Whole program compile/link

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Whole program compile/link

Richard Pennington
Hi,

I have a little conundrum. I want to bitcode link a whole program, but
I've run into a roadblock. During code generation on a processor that
doesn't support e.g. floating point, a floating point mul is turned into
a function call. This isn't known at bitcode linking time so the
appropriate bitcode for the mul isn't linked.

Is there a pass I can run that will do the appropriate conversion to the
bitcode so that I can get the bitcode mul pulled in?

I suppose that an option would be to put the support stuff in a file
that is linked in always and let the optimizer drop functions that
aren't referenced. :-(

-Rich
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Re: Whole program compile/link

Aaron Gray-3
> Hi,
>
> I have a little conundrum. I want to bitcode link a whole program, but
> I've run into a roadblock. During code generation on a processor that
> doesn't support e.g. floating point, a floating point mul is turned into
> a function call. This isn't known at bitcode linking time so the
> appropriate bitcode for the mul isn't linked.
>
> Is there a pass I can run that will do the appropriate conversion to the
> bitcode so that I can get the bitcode mul pulled in?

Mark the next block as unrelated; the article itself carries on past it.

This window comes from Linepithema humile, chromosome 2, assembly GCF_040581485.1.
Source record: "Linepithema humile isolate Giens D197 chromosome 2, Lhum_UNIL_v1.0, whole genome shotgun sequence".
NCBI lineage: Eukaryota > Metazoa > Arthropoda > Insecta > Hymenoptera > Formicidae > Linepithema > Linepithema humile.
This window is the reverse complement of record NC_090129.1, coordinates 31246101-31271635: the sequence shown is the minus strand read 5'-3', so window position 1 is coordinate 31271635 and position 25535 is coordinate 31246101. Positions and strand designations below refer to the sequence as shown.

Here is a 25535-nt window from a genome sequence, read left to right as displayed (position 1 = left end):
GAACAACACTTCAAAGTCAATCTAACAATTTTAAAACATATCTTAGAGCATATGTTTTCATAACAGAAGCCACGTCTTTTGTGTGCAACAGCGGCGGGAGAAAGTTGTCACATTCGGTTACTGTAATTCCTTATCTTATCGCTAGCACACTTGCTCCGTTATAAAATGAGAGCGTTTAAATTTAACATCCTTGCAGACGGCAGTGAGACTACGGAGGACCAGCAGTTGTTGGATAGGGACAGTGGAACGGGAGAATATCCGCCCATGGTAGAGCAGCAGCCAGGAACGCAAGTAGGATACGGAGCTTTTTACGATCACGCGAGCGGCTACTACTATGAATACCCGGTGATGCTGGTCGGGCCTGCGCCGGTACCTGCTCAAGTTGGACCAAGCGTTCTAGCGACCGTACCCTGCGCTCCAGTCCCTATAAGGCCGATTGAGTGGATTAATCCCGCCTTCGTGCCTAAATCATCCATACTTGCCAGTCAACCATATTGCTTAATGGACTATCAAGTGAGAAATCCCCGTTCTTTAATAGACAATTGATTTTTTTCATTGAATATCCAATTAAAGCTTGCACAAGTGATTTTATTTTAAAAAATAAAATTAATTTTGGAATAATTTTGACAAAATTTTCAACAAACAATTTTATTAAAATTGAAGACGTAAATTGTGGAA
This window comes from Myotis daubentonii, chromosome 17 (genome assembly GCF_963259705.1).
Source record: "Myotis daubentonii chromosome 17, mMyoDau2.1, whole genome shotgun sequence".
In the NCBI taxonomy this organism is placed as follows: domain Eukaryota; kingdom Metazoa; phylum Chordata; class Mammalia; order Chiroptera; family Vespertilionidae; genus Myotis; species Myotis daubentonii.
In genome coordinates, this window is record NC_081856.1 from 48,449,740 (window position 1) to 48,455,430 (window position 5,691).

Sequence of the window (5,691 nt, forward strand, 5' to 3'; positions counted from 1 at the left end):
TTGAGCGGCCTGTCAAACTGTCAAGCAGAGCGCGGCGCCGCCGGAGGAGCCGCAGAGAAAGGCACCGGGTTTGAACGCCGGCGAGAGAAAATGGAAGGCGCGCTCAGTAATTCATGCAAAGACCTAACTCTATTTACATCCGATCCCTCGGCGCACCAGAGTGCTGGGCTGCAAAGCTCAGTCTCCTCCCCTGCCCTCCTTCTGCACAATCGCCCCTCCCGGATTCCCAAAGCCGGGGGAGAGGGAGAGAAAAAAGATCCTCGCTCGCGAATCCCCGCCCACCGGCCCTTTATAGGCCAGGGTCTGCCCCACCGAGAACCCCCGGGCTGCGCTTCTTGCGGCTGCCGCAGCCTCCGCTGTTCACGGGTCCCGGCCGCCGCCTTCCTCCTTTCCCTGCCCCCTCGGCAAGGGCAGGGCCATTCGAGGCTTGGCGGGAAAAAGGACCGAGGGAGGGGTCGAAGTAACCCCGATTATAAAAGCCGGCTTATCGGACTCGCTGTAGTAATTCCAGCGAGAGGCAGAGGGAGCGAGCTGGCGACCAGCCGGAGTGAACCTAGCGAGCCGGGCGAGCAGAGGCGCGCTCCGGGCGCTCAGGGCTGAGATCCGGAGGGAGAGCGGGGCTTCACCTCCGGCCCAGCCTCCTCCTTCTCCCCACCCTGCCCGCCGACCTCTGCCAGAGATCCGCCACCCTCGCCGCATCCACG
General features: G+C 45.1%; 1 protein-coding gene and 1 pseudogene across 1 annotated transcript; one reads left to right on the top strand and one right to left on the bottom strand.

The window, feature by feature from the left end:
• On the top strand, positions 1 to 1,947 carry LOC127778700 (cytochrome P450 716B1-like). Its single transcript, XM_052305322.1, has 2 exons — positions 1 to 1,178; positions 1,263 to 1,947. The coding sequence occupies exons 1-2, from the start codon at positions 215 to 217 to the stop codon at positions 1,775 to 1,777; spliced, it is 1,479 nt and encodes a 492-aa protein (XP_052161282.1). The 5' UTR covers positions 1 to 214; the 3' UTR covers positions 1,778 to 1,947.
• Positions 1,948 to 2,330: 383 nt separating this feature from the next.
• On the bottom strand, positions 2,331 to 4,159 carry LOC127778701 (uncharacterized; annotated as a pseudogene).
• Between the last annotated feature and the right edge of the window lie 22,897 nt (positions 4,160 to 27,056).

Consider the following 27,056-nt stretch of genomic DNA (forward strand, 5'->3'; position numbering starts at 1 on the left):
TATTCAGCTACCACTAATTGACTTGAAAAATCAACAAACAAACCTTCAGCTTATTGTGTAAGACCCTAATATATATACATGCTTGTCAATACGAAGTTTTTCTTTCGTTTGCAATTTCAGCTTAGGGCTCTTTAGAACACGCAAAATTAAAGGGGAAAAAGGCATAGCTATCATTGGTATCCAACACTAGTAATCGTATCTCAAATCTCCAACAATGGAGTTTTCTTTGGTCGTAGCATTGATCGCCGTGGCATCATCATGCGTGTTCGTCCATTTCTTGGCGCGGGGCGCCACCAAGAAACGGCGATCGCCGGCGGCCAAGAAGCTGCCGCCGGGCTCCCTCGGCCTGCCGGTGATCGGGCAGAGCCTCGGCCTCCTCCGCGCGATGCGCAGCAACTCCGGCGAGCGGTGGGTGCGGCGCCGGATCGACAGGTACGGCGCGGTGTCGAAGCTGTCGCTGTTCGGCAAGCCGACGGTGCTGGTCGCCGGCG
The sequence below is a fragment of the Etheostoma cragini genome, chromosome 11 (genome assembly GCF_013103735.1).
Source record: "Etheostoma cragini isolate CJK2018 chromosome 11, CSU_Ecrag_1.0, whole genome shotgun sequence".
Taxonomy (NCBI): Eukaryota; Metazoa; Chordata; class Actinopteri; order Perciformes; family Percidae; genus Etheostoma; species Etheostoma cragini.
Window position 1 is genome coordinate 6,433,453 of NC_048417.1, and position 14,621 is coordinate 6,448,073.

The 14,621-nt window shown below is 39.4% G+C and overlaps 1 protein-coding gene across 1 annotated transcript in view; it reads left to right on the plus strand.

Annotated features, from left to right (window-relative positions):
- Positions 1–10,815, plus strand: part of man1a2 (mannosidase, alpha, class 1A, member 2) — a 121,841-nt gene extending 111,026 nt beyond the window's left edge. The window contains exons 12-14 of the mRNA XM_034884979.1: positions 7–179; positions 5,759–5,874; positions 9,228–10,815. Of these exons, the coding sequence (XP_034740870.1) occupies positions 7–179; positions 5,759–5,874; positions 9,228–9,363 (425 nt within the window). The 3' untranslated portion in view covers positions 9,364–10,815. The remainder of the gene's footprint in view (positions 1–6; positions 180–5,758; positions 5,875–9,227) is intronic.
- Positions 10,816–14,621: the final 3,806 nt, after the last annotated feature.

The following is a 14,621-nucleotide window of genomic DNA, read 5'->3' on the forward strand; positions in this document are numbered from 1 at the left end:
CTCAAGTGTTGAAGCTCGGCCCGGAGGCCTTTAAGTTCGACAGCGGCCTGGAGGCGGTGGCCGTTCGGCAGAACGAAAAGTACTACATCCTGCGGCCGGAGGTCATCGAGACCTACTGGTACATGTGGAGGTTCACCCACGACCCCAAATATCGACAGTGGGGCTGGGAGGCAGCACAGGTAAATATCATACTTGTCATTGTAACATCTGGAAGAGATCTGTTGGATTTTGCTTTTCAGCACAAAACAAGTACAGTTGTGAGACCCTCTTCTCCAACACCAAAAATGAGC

>
> I suppose that an option would be to put the support stuff in a file
> that is linked in always and let the optimizer drop functions that
> aren't referenced. :-(

LLVM bitcode is not target neutral. The olny wey I can think of doing these
sorts of things is to miss the lowering stanges when generating .bc files,
then on linking them do the lowering. But there are probably other target
sppecific issues to deal with too.

Aaron

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Re: Whole program compile/link

Mike Stump
In reply to this post by Richard Pennington
On Jul 26, 2009, at 5:25 AM, Richard Pennington wrote:
> I suppose that an option would be to put the support stuff in a file
> that is linked in always and let the optimizer drop functions that
> aren't referenced. :-(

I like the idea of modeling this as a .a file, and then letting the  
linker figure out that there are references to the routines and have  
it pull them in.  If your linker doesn't support this directly, you  
can just bundle them all up and include in the `program'.
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Re: Whole program compile/link

Richard Pennington
Mike Stump wrote:
> On Jul 26, 2009, at 5:25 AM, Richard Pennington wrote:
>> I suppose that an option would be to put the support stuff in a file
>> that is linked in always and let the optimizer drop functions that
>> aren't referenced. :-(
>
> I like the idea of modeling this as a .a file, and then letting the  
> linker figure out that there are references to the routines and have  
> it pull them in.  If your linker doesn't support this directly, you  
> can just bundle them all up and include in the `program'.

I like that idea, too. But unfortunately at (bc) link time, the linker
doesn't know the functions are required.